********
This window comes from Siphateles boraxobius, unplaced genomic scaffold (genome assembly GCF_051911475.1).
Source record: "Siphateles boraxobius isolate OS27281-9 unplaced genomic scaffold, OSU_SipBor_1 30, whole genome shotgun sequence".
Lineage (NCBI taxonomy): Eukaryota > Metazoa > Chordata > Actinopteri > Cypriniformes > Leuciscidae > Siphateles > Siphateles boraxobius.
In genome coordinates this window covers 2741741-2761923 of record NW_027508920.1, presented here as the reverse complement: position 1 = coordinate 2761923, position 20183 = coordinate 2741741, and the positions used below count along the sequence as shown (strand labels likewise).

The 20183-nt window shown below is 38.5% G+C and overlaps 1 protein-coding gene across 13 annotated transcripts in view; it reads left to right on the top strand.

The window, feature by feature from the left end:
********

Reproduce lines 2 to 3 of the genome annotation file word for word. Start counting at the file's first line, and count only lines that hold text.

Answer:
Source record: "Siphateles boraxobius isolate OS27281-9 unplaced genomic scaffold, OSU_SipBor_1 30, whole genome shotgun sequence".
Lineage (NCBI taxonomy): Eukaryota > Metazoa > Chordata > Actinopteri > Cypriniformes > Leuciscidae > Siphateles > Siphateles boraxobius.